Opinion

At the library

What to read next?

One of the most common questions that I hear not only at the library but with family and friends is, “I have nothing to read, what book would you suggest?” This exciting question can lead to various answers depending on the person who is asking or answering the question. Over the years, I have changed my answer with different books or genres I found interesting. But this can be difficult to answer because not everyone has the same likes or dislikes.

The first way to solve the problem is to walk into the library wherever you are and start looking for books. There are hundreds of options sitting on the shelves hoping that someone will check them out and take them home. Someone could start in the new section to see the latest books that have been released whereas others could go through the general shelves that are spread throughout the library. Starting to look for something may ignite some interest in a book you never knew you wanted to read. My favorite thing to look for in a book when I’m in need is the cover. The common phrase, “Don’t judge a book by its cover” seems like a good idea, but the front of the book is sometimes the thing that draws someone in first. It could have a bright fun cover filled with artwork or an intriguing title; the smallest details are what I look for in a book first. After that, I start to look at what the book is about, maybe who the author is, to start to determine if I would want to bring the book home.

Now there is a new problem, there are too many possibilities to check out that it is hard to choose from, and some books might not be as good as you hope they will be. This problem comes with a simple solution, take them all. There has never been a limit on a regular library card that holds you accountable to only check out books that you will read and finish. With our fine free library card, it does limit you to only two books, but you could always start a list somewhere for books that may be a good read later on. No matter what card you hold any book you check out can be easily returned. Start a pile while you’re walking through the stacks and don’t limit yourself, this is your chance to have fun and find something interesting to read that may be out of your comfort zone.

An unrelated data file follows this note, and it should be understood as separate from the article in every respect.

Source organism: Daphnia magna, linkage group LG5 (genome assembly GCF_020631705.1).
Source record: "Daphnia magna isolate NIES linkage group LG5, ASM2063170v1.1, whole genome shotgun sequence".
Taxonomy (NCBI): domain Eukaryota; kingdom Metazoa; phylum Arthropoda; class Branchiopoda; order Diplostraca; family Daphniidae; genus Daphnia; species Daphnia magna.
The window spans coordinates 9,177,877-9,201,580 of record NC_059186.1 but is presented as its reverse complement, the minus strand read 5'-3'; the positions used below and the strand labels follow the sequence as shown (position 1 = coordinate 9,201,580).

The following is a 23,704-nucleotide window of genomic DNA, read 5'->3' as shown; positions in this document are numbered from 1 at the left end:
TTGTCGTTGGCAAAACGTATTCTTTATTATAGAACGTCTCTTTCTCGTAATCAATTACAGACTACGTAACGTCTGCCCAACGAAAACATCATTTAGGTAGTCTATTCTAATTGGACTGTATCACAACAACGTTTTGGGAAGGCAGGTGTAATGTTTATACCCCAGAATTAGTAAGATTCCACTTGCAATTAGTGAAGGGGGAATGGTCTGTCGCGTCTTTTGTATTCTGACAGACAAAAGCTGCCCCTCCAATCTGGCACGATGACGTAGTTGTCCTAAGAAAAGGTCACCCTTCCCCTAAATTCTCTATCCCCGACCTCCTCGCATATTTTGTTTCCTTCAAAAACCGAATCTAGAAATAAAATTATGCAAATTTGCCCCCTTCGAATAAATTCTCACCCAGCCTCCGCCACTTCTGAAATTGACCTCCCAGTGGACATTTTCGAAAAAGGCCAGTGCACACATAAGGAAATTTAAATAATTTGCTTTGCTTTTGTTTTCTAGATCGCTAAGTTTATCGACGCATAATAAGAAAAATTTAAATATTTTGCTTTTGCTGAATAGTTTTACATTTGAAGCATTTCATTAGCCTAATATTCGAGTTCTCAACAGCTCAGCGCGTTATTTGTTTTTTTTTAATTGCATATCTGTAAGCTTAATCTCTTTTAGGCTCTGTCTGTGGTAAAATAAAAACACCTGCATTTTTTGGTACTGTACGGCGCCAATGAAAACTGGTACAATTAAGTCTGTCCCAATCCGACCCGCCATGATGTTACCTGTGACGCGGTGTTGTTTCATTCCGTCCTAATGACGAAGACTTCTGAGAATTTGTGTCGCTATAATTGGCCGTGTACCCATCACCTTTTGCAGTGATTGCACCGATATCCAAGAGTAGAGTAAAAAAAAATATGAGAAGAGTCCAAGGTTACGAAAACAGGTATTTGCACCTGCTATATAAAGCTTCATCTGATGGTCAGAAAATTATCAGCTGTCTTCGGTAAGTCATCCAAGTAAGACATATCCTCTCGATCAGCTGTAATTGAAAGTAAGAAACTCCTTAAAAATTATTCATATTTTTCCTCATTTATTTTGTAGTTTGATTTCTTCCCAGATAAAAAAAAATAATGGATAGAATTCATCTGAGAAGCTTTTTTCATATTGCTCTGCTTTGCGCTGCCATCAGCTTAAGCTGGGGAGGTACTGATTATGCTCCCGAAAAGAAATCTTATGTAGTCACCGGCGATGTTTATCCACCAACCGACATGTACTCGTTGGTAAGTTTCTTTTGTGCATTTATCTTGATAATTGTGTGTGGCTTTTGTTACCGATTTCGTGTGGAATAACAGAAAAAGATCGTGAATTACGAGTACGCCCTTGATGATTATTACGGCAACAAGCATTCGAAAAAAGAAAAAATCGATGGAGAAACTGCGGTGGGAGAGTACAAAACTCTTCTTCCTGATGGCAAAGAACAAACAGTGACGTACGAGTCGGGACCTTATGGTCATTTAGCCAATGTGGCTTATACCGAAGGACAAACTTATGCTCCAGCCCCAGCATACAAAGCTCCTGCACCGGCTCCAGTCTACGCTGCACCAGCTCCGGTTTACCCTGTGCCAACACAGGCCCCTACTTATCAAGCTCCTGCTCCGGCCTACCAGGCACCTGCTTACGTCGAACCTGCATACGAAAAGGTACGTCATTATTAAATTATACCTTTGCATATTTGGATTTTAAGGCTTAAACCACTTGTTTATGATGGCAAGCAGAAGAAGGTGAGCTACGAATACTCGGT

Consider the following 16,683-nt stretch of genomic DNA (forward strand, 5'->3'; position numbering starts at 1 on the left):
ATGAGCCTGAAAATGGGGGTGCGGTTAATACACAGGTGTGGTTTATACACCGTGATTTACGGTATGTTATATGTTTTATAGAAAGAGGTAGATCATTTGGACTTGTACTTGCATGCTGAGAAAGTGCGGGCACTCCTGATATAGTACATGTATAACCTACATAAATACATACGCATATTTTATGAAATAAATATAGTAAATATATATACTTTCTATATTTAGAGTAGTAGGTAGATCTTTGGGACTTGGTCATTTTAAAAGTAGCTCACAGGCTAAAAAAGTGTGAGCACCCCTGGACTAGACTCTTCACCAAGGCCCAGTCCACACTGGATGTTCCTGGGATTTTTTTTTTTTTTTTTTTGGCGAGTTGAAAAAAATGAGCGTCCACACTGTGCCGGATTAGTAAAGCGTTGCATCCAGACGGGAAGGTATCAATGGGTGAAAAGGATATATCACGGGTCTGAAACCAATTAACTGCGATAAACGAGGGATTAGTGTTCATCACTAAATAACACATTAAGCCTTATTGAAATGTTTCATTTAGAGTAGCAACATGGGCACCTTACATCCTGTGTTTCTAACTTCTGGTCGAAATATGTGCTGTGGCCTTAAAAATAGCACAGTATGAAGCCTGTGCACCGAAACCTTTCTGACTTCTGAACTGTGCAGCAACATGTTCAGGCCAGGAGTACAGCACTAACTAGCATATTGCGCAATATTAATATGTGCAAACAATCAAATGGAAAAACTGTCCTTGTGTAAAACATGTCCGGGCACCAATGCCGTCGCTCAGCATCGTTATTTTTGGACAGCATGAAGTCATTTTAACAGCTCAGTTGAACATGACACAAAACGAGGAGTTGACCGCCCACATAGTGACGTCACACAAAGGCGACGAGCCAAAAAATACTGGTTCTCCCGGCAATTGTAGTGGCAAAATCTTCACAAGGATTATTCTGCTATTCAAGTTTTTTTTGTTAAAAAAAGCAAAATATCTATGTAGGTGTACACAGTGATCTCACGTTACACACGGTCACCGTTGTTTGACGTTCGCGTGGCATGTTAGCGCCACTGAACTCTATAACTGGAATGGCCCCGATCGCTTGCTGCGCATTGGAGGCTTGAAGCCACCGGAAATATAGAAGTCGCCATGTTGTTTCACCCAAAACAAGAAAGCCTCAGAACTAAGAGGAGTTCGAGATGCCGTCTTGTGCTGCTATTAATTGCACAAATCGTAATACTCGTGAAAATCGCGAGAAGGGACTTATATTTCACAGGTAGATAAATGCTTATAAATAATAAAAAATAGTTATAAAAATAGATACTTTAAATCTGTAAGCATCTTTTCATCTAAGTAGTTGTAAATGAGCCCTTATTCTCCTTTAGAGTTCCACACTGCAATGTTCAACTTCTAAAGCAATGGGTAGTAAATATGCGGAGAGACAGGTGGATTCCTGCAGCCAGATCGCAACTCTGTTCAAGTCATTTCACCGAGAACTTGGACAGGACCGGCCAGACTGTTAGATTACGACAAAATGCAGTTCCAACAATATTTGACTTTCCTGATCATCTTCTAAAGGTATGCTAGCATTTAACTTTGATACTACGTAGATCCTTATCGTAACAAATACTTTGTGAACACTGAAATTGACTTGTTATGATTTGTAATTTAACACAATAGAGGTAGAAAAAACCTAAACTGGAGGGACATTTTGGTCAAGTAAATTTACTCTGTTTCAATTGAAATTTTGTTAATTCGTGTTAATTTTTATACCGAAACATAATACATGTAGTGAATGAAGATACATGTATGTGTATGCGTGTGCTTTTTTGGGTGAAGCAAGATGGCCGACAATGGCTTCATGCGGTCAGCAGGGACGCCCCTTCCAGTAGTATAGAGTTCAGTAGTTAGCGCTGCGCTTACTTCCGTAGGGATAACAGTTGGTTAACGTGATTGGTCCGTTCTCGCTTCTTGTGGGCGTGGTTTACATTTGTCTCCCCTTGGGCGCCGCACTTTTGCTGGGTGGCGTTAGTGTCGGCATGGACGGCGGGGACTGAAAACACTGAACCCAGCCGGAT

My answer to the open-ended question of what to check out next is to not limit yourself to one book; go in and find a large stack to bring home. No matter what you like to read, there are always possibilities to read for whatever your interests may be. While you’re browsing through books looking for authors you recognize or titles that pop out at you, you might check out a movie you’ve been wanting to see for a while or a magazine you wanted to read through. The different audio-visuals are the cherry on top of the pile of books you’re hoping to bring home. There are thousands of possibilities and it won’t hurt to bring home more than you need, so why not go in and take home a couple, or a large stack of items.

New Materials at the Library

The following books were given in memory of Larry Barnes by the Barnes family; Mercedita, Marykaye and Stephanie

The Better Sister (large print) by Alafair Burke

Resistance Women (large print) by Jennifer Chiaverini

The Wife Between Us (large print) by Greer Hendricks

Summer of ‘69 (large print) by Elin Hilderbrand

Then She Was Gone (large print) by Lisa Jewell

If She Wakes (large print) by Michael Koryta

Midnight Sun (large print) by Jo Nesbo

Ask Me No Questions (large print) by Shelley Noble

The Secrets You Keep (large print) by Kate White

Skin Game (large print) by Stuart Woods

Juvenile Fiction

Starring Jules: In Drama Rama by Beth Ain

Starring Jules: Super Secret Spy Girl by Beth Ain

Under the Egg by Laura Marx Fitzgerald

Miss Porter is Out of Order! by Dan Gutman

Maximillian Fly by Angie Sage